I suppose it is a subjective issue. Personally I lost interest in Baggini’s introspective ramblings some time back – about the time he made his little cozy accommodationist speech in St Paul’s. As for deBotton’s egotistical crap, I see not reason to bother with it. Certainly I find nothing interesting in either of them. But then I guess, as a long-time atheist, I just don’t need anybody to tell me how not to believe in gods…..

  5. Mattir says

    De Botton’s previous stuff is actually quite good. Religion for Atheists is definitely the worst of his books, and I’ve actually read them all. I suppose it depends on your enjoyment of the humanities and the subjective nature thereof, but one can be a fine Pharyngula-reading-gnu-atheist-extremist and enjoy them. (It does piss me off to be lectured constantly about how us gnu atheists are so evil and don’t appreciate rituals or the literary/artistic tradition or whatever.)

  6. says

    Sorry to be obstinate but I disagree about de Botton – I think he’s a wannabe Montaigne who isn’t Montaigne. I do enjoy the humanities, I’m a big literature geek, but I think de Botton is just more pretentious than good.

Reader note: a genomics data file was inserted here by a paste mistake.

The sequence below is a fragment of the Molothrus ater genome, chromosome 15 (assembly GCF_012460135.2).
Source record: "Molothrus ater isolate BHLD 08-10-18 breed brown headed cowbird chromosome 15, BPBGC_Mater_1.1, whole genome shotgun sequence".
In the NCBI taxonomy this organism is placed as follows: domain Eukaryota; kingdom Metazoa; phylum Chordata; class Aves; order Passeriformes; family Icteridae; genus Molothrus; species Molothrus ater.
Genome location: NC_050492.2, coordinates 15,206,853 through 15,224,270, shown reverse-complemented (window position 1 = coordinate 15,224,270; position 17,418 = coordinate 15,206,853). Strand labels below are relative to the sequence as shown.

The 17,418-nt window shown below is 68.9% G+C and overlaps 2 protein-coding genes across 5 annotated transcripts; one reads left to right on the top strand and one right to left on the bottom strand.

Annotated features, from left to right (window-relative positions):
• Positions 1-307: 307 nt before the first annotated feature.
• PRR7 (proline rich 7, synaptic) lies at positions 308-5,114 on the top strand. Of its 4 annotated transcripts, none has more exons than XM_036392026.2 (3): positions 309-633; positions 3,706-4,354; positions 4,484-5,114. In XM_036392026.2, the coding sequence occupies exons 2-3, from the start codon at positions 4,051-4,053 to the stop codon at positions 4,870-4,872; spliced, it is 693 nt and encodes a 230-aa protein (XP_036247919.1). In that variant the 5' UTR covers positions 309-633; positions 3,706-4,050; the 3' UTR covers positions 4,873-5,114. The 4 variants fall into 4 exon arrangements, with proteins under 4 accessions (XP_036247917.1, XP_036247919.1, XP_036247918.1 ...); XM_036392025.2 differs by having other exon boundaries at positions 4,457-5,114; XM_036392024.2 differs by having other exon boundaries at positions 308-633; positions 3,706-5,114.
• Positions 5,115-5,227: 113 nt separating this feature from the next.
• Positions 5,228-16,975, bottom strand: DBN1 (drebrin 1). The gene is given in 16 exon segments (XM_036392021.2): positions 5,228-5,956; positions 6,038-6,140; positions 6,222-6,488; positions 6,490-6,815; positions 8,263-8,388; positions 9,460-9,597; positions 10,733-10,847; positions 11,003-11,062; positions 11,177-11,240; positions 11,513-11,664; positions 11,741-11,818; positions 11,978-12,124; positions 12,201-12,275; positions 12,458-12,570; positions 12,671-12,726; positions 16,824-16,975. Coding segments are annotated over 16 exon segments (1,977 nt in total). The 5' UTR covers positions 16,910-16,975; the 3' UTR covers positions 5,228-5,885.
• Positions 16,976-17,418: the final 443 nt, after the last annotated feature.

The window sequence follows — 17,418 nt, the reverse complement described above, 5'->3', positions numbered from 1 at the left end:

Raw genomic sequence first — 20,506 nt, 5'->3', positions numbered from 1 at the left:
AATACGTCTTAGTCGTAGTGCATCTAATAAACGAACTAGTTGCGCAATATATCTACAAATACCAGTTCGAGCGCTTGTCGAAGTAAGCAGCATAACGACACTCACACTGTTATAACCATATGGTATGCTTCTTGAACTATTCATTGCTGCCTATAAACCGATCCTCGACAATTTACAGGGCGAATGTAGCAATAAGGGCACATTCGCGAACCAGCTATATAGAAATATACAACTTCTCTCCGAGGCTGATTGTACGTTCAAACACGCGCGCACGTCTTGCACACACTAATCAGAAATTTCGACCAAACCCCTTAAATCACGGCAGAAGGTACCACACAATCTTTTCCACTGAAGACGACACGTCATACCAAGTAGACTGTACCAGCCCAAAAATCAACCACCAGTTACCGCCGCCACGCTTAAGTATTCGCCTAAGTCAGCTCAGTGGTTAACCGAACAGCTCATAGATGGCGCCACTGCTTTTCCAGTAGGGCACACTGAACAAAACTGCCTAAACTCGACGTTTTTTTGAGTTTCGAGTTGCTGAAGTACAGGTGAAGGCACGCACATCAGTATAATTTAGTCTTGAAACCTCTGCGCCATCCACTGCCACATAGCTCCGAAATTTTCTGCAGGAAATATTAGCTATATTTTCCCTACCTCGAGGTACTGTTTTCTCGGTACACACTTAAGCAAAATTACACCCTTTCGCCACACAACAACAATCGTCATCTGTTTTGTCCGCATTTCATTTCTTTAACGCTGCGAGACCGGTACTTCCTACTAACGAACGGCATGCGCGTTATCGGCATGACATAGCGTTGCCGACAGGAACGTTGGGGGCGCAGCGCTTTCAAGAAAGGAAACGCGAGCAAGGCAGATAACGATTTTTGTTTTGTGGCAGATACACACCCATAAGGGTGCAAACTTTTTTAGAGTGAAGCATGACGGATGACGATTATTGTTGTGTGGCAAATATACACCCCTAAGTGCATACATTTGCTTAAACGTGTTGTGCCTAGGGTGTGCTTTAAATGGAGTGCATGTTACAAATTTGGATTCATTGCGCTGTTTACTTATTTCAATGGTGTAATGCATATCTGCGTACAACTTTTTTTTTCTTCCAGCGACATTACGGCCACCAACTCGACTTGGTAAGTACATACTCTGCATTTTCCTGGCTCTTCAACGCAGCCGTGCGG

Want brilliant essays? Skip de Botton, read Hazlitt.

  7. Mattir says

    The thing I like most about de Botton is that he’s led me to read Montaigne, Seneca, Ruskin, and to add Proust, Marcus Aurelius, and others to the queue. His style is definitely an acquired taste and, at its worst, is pretentious. He does make such original sources seem far less daunting to the uninitiated, though, and that’s a very very good thing.

    A kid story to illustrate: I homeschool my kids, and having a legal education, I tend to be a bit Socratic in my discussion style, which ticked my 11 year old daughter off to no end. Then she read Consolations of Philosophy and announced “Oh, I see what this is – cool.” Never another problem with semi-Socratic maternal questioning, and she’s learned the style to use on parents as well. A couple years later, dealing with puberty, she announced one morning that “this gross body stuff is just what Montaigne was talking about.” There’s no way she would have been able to use that reference without de Botton’s popularization of Montaigne, but it certainly helped us get through her 13th year without significantly more pulling-out of hair. So no, I don’t think de Botton’s ideas are themselves earth-shatteringly new, but his style can be amusing and can offer a non-humanities audience (including 12 year old girls) some very useful ideas.